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Want to retain talent? Onboard to the community, not just the company.

Posted by: Blake Johnson
Posted: April 19, 2019
Categories: Professional Development, Civic Engagement, IndyHub

Each month, 3 million Americans quit their jobs. (Yes, you read that right).

In fact, just last May, the proportion of Americans who voluntarily bid their employers farewell reached a 17-year high. This is good news, of course, as most economists will tell you its emblematic of a strong labor market. People are able to leave their current jobs in pursuit of better pay, more flexible working conditions, or that elusive role that aligns perfectly to their passions, and – more often than not – those jobs are available. In fact, depending on the industry they’re in, between 50% and 65% of employees are confident that they could find a lateral position or a better one in the event they needed to move on.

Macroeconomic pleasantries aside, this should be a warning sign for employers of all sizes, as well as cities who are vying for the talent that fuels them. Employees aren’t afraid to part ways with their companies, a fact that costs those companies an additional 20% over an employee’s salary in the event they have to replace them. For cities, it should be noted that the vast majority of Millennials (the fastest growing and arguably most important segment of the workforce) are willing to move from one city to another to advance their careers. That is to say, they aren’t afraid to leave you either.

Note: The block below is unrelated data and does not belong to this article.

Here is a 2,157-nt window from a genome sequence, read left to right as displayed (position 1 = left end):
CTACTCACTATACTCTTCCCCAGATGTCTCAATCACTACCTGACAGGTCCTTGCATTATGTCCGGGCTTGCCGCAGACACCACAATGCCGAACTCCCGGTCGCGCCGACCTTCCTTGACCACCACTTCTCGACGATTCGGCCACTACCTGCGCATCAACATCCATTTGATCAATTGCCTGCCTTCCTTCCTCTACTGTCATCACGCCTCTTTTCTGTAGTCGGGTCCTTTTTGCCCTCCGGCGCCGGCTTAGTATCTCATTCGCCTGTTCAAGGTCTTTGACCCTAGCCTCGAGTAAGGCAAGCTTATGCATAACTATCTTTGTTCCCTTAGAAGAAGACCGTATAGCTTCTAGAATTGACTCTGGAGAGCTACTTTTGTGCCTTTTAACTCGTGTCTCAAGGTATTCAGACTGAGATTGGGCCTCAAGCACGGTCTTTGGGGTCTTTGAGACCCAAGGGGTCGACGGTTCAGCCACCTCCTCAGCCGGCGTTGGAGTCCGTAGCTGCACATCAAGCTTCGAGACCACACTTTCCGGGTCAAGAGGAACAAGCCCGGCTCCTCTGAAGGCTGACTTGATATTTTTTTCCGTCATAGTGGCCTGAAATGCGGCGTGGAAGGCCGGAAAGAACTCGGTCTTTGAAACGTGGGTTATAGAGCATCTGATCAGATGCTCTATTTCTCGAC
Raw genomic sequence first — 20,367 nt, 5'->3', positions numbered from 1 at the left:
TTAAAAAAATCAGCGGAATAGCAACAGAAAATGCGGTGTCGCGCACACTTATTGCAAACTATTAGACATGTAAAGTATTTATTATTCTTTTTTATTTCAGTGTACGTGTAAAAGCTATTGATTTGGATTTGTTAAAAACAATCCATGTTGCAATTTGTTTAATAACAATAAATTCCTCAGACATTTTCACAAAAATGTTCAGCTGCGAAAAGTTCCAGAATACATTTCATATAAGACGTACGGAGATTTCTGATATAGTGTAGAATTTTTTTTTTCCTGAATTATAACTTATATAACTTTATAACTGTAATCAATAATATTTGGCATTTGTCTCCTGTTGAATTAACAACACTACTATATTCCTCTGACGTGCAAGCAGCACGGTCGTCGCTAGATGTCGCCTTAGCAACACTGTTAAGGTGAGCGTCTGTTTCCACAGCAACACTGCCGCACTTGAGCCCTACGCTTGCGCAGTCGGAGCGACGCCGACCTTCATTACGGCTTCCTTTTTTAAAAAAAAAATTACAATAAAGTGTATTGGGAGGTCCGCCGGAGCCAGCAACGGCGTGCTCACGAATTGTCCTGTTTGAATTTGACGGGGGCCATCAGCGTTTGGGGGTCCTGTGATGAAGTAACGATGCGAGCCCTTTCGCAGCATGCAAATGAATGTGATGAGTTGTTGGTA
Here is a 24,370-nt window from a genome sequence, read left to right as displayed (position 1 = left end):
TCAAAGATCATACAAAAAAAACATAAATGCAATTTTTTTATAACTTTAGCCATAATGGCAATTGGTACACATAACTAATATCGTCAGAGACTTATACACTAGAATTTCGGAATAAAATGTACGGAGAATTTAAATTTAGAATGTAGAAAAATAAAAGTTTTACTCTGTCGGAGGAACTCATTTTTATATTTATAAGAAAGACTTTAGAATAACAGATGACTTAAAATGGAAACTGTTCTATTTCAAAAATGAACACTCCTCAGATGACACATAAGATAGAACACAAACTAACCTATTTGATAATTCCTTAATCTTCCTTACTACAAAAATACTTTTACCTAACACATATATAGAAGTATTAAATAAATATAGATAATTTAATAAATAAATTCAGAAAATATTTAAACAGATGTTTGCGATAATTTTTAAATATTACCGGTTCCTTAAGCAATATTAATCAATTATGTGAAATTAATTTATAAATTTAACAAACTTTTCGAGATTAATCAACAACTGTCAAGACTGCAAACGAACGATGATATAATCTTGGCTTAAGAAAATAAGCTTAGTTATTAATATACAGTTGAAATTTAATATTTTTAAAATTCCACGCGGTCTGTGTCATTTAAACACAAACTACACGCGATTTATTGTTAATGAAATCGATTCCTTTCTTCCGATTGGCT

So what’s it all mean? Simply put: employers and cities have to work together, dare I say in lock step, to give people a reason to stay.

As it relates to employers, one of the most powerful tools for HR and talent professionals to deploy is effective onboarding. And because of I’ve already gone heavy on data:

  • Gallup found that only 12% of employees think their organizations do a great job of onboarding.
  • Glassdoor reports that strong onboarding processes improve new hire retention by 82% and productivity by over 70%.
  • Conversely, ineffective onboarding experiences result in new hires being twice as likely to start looking for other opportunities.

We know that strong onboarding is powerful, especially when it is intentional and people-focused. Companies that do it right are thriving, recruiting and retaining top talent and arguably transforming the workplace.

But I’d suggest we should go one step further. While companies are reviewing and refining their onboarding practices (here are some ideas), cities – and their placemaking organizations – need to consider the role we play and how we onboard people not to their company, but their community.

Put people first.

I alluded earlier to the power of onboarding that puts people first. Companies with people-first onboarding focus on inspiring the employee, making them feel welcome and integrating them into the culture of the organization. Community onboarding should be no different. Next Generation Consulting found that individuals who don’t get engaged meaningfully within the first 90 days of moving to a city are likely to relocate yet again within just one year. As we consider that timeframe, as well as the fact that over the last 50 years, rates of loneliness in the United States have doubled, the stakes have never been higher to ensure new residents are able to build connections and find a network of people with whom they can relate.